Leica is now serious about watchmaking, as you will see in the L1 and L2

Leica watch

Each timepiece is made in Germany and heavily inspired by Leica’s cameras. Movements are also made from scratch with the help of Lehmann Präzision

Leica seems bent on challenging its reputation as a camera maker recently. No—and you may heave a sigh of relief here—it has not started making bad cameras; it’s just been making things that are not cameras, such as the Leica Cine 1 laser TV projector unveiled earlier this year.

And now, it has done it again. For a brand that’s all about style and precision, its foray into watchmaking makes sense, and the L1 and L2 timepieces (also known as ZM 1 and ZM 2) are looking pretty good.

Leica watch
The Leica L1 (left) and L2

It’s taken five years since Leica announced its intention to launch the watches (2018, to be exact). It’s a long time coming, but obviously, good things take time. Instead of using off-the-shelf components, the German camera maker took the trouble to build its own movements from scratch with help from precision parts manufacturer Lehmann Präzision.

Leica watch
The movements of the L1 (left) and L2

Simply named L1 and L2 after the timepieces they power, the manual winding movements offer rather impressive complications for a first watchmaking attempt. Both have zero-reset seconds as well as a date and power reserve indicator. The L2 is the more complicated of the two, and comes with a second time zone and a day-night indicator. Power reserve is 60 hours for both calibres.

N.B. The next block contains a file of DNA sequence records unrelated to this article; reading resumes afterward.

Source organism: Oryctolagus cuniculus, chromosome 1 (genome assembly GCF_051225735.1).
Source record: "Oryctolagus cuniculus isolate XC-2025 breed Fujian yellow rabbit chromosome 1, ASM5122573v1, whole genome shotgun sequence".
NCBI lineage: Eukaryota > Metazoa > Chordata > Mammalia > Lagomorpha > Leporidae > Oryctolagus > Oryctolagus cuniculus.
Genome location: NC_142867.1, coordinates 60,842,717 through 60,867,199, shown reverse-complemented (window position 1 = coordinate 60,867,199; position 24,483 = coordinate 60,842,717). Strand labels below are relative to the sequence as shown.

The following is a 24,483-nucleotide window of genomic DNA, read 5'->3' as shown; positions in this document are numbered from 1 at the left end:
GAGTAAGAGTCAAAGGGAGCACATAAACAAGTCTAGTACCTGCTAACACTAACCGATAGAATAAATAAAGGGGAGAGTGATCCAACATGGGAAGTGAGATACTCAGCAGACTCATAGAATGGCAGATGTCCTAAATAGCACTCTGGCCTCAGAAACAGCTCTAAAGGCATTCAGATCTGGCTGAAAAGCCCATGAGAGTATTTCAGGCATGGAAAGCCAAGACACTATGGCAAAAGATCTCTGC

Leica watch
The crown function indicator shows white when the watch is running and red when in time-setting mode. The L2 has an additional day-night indicator right below the crown function indicator

What truly sets these timepieces apart is the crown, which was designed as a push button instead of the more conventional (and fiddly) pull-out mechanism. Leica says that this was inspired by the shutter release button on cameras. It works a lot like the start-stop mechanism on a chronograph. Simply push the crown to enter time-setting mode and the seconds hand, which is in a subdial at six o’clock, will jump to zero (hence, a zero-reset seconds). Push the crown again and the watch will start running.

The crown function indicator is an aperture to the right of the hands; it shows white when the watch is running and red—mimicking Leica’s red-dot logo—when in time-setting mode. The vertically knurled pattern on the crown calls to mind the zoom ring on a camera. In another nod to Leica’s logo, the crown is set with a ruby.

Leica watch
The zero-reset seconds is displayed on a subdial at six o’clock

On both calibres, the date is adjusted by a pusher at two o’clock. The L2 has an additional crown—knurled in a different, but still very camera-inspired design—at four o’clock. This is for setting the second time zone, which is indicated on a rotatable ring around the outer edge of the dial. The day-night indicator for the L2 is located right below the crown function indicator.

The date sits at three o’clock and the power reserve indicator, between eight and nine o’clock. The latter, designed like a pair of shutters that slide apart, is another subtle reference to photography, and was inspired by the Leicameter light metre made for Leica’s M3 model.

The L1 and L2 timepieces are German through and through, with the aesthetics taken care of by renowned German product designer Achim Heine, and movements by Lehmann Präzision, which has its facility near the Black Forest. The watches are finally assembled at Ernst Leitz Werkstätten, right next to the Leica factory on Leica’s Leitz Park campus.

Yours for €9,500 (L1) and €13,500 (L2)

Leica Watch